Shades of Difference: Why Skin Color Matters

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Shades of Difference addresses the widespread but little studied phenomenon of colorism—the preference for lighter skin and the ranking of individual worth according to skin tone. Examining the social and cultural significance of skin color in a broad range of societies and historical periods, this insightful collection looks at how skin color affects people's opportunities in Latin America, Asia, Africa, and North America.

Is skin color bias distinct from racial bias? How does skin color preference relate to gender, given the association of lightness with desirability and beauty in women? The authors of this volume explore these and other questions as they take a closer look at the role Western-dominated culture and media have played in disseminating the ideal of light skin globally. With its comparative, international focus, this enlightening book will provide innovative insights and expand the dialogue around race and gender in the social sciences, ethnic studies, African American studies, and gender and women's studies.

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Editorial Reviews

From the Publisher
"[T]his is an excellent collection with new findings, important ideas, and moving quotations and illustrations. I recommend it highly."—Jennifer L. Hochschild, Journal of American Ethnic History

"If you think that there is nothing left to write or read about skin color and human societies, Shades of Difference will change your mind and shake you up."—Nina G. Jablonski, Journal of Anthropological Research

"Shades of Difference is a distinguished collection that broadens the new area of colorism scholarship to include the national and international class dynamics of why skin color matters. Evelyn Nakano Glenn has brought together diverse authors to capture a range of identities shaped by the national and international politics and economics of skin color. A must read for all concerned with critical race studies." —Mary Romero, Arizona State University

"Skin color and race are often used synonymously in the US. From historical accounts of black beauty pageants to social meanings of color in Brazil to global marketing of skin lightening products, Nakano Glenn presents an array of research from different countries of the world to analyze the meanings and hierarchies of skin-color. The result is a very thought-provoking book that will reshape how scholars think about skin color and race in the contemporary world." —Bandana Purkayastha, University of Connecticut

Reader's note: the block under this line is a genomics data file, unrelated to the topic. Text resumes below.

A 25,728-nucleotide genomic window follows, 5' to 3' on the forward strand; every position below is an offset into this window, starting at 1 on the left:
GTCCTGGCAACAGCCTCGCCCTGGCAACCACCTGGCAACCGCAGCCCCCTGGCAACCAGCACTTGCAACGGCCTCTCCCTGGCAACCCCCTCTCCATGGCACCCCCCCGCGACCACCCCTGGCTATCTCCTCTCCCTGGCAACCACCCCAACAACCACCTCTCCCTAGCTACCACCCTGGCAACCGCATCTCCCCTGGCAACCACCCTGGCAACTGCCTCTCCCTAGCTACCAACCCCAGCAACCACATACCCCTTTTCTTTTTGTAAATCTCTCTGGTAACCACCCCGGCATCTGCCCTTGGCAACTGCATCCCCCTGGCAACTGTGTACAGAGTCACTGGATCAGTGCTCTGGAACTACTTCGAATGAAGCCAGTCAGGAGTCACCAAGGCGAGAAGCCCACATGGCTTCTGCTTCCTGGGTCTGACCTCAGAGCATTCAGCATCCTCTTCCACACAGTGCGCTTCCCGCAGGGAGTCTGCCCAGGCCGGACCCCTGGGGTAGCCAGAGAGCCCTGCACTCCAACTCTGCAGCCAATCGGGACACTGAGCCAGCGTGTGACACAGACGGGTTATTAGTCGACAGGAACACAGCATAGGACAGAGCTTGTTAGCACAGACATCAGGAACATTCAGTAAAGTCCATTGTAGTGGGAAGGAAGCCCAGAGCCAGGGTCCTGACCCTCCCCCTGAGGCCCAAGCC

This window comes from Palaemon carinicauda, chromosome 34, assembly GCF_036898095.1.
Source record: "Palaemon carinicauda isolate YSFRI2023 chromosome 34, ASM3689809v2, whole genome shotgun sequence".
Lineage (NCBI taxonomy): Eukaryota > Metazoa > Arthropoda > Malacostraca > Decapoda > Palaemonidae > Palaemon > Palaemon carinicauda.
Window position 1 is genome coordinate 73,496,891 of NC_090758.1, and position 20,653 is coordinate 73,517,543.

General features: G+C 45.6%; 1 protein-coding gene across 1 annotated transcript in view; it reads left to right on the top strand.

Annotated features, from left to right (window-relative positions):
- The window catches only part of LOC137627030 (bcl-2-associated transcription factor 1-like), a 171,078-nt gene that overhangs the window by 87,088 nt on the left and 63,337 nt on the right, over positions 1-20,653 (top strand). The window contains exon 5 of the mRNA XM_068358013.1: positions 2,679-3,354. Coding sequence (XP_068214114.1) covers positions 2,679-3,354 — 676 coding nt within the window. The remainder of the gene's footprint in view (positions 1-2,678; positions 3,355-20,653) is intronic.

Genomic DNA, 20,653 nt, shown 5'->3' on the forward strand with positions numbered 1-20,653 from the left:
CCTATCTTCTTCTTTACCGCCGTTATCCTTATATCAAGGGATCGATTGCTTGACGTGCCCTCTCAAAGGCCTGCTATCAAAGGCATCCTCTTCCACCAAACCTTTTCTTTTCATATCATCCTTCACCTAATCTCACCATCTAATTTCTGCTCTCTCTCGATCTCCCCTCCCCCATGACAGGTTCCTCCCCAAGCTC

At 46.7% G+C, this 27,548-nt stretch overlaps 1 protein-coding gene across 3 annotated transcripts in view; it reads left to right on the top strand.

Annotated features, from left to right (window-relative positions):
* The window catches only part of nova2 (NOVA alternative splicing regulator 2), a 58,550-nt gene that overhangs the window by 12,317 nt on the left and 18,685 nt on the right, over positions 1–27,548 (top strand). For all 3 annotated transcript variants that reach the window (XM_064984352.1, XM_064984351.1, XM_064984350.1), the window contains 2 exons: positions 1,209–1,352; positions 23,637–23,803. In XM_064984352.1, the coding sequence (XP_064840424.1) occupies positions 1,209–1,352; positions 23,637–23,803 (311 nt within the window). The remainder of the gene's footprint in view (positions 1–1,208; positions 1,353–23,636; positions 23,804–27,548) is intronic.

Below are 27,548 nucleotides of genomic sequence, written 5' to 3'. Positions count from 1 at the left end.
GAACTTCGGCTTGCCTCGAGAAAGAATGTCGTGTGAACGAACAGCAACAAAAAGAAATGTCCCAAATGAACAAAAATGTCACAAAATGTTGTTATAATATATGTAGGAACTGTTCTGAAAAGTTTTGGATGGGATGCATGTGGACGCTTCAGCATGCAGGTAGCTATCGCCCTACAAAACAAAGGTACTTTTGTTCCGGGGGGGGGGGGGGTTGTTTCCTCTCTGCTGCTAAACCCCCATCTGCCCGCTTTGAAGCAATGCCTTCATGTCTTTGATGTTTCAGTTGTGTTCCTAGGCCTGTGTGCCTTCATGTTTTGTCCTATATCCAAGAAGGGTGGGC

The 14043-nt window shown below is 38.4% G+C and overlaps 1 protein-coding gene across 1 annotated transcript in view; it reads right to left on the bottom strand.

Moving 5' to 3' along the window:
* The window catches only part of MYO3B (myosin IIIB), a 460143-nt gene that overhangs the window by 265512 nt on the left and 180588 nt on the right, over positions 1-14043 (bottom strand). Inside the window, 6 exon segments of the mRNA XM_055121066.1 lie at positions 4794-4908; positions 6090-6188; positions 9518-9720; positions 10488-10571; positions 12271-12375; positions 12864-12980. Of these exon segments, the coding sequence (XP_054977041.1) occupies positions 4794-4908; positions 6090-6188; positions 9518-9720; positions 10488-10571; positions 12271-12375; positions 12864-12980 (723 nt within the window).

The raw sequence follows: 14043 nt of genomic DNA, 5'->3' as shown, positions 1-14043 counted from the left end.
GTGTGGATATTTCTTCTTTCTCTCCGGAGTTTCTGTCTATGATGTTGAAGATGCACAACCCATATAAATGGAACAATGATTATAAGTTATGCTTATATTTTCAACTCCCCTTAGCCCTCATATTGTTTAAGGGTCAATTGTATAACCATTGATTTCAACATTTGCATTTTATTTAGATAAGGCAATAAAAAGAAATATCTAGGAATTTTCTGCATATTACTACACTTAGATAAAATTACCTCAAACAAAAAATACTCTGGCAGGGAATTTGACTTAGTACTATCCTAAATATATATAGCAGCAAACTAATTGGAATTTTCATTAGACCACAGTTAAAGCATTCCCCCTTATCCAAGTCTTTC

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Product Details

  • ISBN-13: 9780804759991
  • Publisher: Stanford University Press
  • Publication date: 1/23/2009
  • Edition description: New Edition
  • Pages: 312
  • Sales rank: 1,505,365
  • Product dimensions: 5.90 (w) x 8.90 (h) x 0.80 (d)

Meet the Author

Evelyn Nakano Glenn is Professor of Ethnic Studies and Gender and Women's Studies and Founding Director of the Center for Race and Gender at the University of California, Berkeley. She currently holds the position of president-elect of the American Sociological Association and will assume the presidency of the association in 2009.

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Table of Contents

Contributors vii

Introduction: Economies of Color Angela P. Harris 1

Part I The Significance of Skin Color: Transnational Divergences and Convergences 7

1 The Social Consequences of Skin Color in Brazil Edward Telles 9

2 A Colorstruck World: Skin Tone, Achievement, and Self-Esteem Among African American Women Verna M. Keith 25

3 The Latin Americanization of U.S. Race Relations: A New Pigmentocracy Eduardo Bonilla-Silva David R. Dietrich 40

Part II Meanings of Skin Color: Race, Gender, Ethnic Class, and National Identity 61

4 Filipinos and the Color Complex: Ideal Asian Beauty Joanne L. Rondilla 63

5 The Color of an Ideal Negro Beauty Queen: Miss Bronze 1961-1968 Maxine Leeds Craig 81

6 Caucasian, Coolie, Black, or White? Color and Race in the Indo-Caribbean Diaspora Arisha Khan 95

7 The Dynamics of Color: Mestizaje, Racism, and Blackness in Veracruz, Mexico Christina A. Sue 114

Part III Consuming Lightness: Modernity, Transnationalism, and Commodification 129

8 Skin Tone and the Persistence of Biological Race in Egg Donation for Assisted Reproduction Charis Thompson 131

9 Fair Enough? Color and the Commodification of Self in Indian Matrimonials Jyotsna Vaid 148

10 Consuming Lightness: Segmented Markets and Global Capital in the Skin-Whitening Trade Evelyn Nakano Glenn 166

11 Skin Lighteners in South Africa: Transnational Entanglements and Technologies of the Self Lynn M. Thomas 188

Part IV Countering Colorism: Legal Approaches 211

12 Multilayered Racism: Courts' Continued Resistance to Colorism Claims Taunya Lovell Banks 213

13 The Case for Legal Recognition of Colorism Claims Trina Jones 223

14Latinos at Work: When Color Discrimination Involves More Than Color Tanya Katerí Hernández 236

Acknowledgments 247

Notes 249

Index 291

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